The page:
Former roommate: Jerry Summers will never walk again following the operation by Duntsch

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'I am very well-pleased that he will remain in jail and that justice will eventually be served for the crimes that he has committed,' said Philip Mayfield, 45, who says he was left paralyzed byDuntsch's misconduct


  • July 24, 2012 - Duntsch performed surgery on Floella Brown at Dallas Medical Center. He 'knowingly' positioned the plate to the left on her spine, injuring her vertebral artery, which led to her stroke and her death.
  • July 25, 2012 – Duntsch misplaced a device into Mary Efurd’s spine while performing surgery on her at Dallas Medical Center. He 'drilled multiple holes' in her body while trying to install screws, damaging her nerves and causing her to be in severe pain. She no longer has control over her foot.
  • Sept. 20, 2012 – Duntsch performed surgery on a man at South Hampton Community Hospital in south Dallas. Duntsch cut the patient’s spinal cord, causing him to be paralyzed.
  • May 6, 2013 – Duntsch performed surgery on a woman at University General Hospital of Dallas. He 'knowingly selected and installed' a screw that was “far too long” - 75 mm instead of 45 mm. The screw was pushed through the patient’s major vein, causing severe blood loss of 2,400 milliliters. The surgery damaged the patient’s psoas muscle and nerve roots.
  • June 10, 2013 – Duntsch performed surgery on a man at University General Hospital. During the procedure, Duntsch 'dissected a piece of the complainant’s esophagus', leaving a hole and causing the patient to have trouble breathing, swallowing and eating. Duntsch’s 'unacceptable surgical technique' led to damage to the patient’s vertebral artery, which supplies blood to the brain. The patient lost 1,300 milliliters of blood and suffered spinal nerve damage. Duntsch also left a surgical sponge inside the man’s body, causing a severe infection with lasting effects.

*According to the Dallas Police affidavit as reported by The Dallas Morning News

Duntsch was issued a license to practice medicine in Texas in 2010, according to the Texas Medical Board. But within two years the board began receiving complaints about him.

The board in June 2013 took the initial step of suspending Duntsch's license to practice in Texas, finding at the time that he was 'unable to practice medicine with reasonable skill and safety due to impairment from drugs or alcohol'.

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But when the board in December of that year revoked his license altogether, it determined that no evidence existed to support claims that he was under the influence when performing surgery.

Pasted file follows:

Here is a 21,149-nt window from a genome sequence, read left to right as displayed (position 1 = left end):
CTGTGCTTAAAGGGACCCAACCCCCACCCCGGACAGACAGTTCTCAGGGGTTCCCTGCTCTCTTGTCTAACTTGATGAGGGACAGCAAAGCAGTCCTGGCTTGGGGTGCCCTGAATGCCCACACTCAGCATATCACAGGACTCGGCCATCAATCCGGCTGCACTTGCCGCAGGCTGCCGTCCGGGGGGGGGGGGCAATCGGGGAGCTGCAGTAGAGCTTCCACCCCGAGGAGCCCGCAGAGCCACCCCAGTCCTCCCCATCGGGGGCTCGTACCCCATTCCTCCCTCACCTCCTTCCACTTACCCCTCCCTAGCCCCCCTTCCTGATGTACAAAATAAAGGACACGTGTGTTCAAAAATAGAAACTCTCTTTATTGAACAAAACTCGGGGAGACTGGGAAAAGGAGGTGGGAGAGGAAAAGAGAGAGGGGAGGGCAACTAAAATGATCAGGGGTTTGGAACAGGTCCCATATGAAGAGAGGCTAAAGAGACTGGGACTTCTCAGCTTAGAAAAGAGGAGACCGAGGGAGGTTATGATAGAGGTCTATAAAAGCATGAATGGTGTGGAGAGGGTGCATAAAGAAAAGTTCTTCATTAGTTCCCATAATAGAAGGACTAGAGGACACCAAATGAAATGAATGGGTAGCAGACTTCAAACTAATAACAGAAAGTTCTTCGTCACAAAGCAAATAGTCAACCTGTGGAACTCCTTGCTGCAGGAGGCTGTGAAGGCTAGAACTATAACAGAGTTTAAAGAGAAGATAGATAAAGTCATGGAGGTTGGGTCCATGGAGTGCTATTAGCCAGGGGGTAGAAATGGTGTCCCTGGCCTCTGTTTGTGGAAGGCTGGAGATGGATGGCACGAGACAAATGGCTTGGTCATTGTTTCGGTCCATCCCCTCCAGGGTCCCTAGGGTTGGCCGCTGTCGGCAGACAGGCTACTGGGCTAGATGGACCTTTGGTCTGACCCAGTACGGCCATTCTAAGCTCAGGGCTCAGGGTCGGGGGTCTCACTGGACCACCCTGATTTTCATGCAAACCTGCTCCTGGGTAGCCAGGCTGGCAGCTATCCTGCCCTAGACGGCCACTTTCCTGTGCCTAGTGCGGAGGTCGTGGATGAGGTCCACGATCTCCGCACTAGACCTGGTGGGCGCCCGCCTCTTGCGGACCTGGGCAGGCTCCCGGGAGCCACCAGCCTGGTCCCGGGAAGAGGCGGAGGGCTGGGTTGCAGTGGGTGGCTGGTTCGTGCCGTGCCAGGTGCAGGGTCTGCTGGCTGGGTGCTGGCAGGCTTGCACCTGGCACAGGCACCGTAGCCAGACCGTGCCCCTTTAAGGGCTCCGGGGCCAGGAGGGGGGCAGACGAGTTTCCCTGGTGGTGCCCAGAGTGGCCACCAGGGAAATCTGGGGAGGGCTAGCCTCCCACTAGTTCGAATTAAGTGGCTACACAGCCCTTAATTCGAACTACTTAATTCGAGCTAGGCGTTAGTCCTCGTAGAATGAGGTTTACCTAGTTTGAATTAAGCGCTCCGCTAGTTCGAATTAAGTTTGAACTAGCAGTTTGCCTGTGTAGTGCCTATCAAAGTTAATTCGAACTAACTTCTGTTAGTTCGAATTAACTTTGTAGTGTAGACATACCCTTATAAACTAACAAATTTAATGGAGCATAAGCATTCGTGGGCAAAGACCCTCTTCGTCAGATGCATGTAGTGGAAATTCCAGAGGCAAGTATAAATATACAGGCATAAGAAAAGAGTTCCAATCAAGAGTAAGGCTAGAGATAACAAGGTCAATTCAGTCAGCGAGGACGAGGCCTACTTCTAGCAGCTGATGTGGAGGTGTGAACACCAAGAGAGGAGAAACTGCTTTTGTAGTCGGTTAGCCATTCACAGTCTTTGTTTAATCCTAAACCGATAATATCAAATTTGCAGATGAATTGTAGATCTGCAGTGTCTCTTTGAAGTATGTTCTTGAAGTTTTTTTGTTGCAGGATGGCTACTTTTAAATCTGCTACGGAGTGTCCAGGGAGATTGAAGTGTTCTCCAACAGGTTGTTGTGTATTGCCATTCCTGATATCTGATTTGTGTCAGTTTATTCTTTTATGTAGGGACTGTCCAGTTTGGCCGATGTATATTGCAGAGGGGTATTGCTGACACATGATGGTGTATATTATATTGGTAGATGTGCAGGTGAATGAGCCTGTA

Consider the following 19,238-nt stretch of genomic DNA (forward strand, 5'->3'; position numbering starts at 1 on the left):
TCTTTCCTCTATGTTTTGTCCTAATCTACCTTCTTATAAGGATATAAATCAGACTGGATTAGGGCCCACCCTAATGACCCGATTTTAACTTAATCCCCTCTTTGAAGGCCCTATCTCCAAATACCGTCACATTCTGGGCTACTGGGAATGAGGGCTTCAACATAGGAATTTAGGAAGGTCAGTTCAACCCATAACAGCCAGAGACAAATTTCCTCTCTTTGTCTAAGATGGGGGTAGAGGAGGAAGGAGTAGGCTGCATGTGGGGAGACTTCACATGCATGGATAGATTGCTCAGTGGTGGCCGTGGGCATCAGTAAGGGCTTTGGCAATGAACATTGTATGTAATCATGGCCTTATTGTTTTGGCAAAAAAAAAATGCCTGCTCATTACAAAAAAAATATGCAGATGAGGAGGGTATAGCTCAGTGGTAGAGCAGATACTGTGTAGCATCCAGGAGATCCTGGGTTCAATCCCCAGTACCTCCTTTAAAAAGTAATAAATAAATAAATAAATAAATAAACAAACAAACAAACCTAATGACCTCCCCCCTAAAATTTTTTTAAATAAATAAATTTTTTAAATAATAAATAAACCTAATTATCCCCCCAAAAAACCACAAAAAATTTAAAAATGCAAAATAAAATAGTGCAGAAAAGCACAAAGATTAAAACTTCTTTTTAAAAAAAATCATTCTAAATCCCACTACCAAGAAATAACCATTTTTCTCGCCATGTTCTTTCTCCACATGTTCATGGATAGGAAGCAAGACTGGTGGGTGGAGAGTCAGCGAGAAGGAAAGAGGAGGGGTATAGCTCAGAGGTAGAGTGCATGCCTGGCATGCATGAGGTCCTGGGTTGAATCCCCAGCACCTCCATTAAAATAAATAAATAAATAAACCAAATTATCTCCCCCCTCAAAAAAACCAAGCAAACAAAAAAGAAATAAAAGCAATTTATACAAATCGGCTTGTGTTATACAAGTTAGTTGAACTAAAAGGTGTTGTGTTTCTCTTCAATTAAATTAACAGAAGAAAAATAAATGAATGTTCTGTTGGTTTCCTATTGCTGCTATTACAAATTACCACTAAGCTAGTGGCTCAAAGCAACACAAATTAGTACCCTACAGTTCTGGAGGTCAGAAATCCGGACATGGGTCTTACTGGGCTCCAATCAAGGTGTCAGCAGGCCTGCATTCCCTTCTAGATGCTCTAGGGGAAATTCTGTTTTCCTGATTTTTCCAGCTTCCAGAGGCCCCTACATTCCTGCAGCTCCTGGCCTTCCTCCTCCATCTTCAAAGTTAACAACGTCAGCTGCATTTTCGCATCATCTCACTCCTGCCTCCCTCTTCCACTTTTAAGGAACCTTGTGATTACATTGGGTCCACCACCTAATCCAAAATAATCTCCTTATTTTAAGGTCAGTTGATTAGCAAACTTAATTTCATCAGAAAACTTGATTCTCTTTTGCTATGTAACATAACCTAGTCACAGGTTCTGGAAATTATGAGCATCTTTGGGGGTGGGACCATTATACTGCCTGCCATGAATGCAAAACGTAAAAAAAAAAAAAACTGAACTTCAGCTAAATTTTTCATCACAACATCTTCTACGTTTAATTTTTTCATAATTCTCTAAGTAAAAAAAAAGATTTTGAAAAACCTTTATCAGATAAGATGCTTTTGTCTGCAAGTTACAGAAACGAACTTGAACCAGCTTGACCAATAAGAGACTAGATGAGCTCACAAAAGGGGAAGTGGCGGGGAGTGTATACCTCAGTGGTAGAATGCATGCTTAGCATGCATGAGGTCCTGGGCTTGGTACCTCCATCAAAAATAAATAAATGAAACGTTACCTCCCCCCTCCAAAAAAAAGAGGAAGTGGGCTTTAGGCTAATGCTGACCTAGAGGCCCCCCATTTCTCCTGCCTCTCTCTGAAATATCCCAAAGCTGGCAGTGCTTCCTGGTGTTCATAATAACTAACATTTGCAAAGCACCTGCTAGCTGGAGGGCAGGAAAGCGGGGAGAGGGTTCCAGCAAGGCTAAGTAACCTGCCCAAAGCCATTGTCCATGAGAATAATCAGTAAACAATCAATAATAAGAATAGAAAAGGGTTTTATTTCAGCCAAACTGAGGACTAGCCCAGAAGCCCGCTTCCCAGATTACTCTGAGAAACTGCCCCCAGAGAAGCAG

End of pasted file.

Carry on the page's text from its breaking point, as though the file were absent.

In the agreement the board reached with Duntsch to revoke his license, it was determined that he violated standards of care for six patients.

Herrera said the agreement does not mean his client admits any wrongdoing alleged in the criminal charges.

Duntsch has had at least three lawsuits filed against him in the last few years.

One lawsuit filed in Dallas County contends he misdiagnosed the radiating neck pain one woman suffered and botched her 2012 surgery to the point she suffered a stroke and so much blood loss that she died days later.

State records show earlier that year another patient he operated on died when she sustained hemorrhaging that he failed to promptly identify.

Medical personnel who assisted Duntsch during a surgery in July 2012 say he appeared distracted and disoriented, according to one lawsuit. At one point he 'broke scrub' and left the operating room. When he returned, Duntsch appeared to have lost his focus and his assistants questioned whether he was under the influence of drugs or alcohol, according to the suit.

Criticism that not enough was done to stop Duntsch sooner has focused on the hospitals where he worked and the Texas Medical Board. A reference letter from one hospital that Duntsch used to secure privileges at another made no mention of accusations against him, The Dallas Morning News has reported.

Meanwhile, Jarrett Schneider, spokesman for the medical board, said in a statement that board investigations can be slowed when hospitals fail to notify the agency of improper conduct. Investigations also can take time because state law requires evidence that a physician is a 'continuing threat,' which is a high threshold of proof, Schneider said.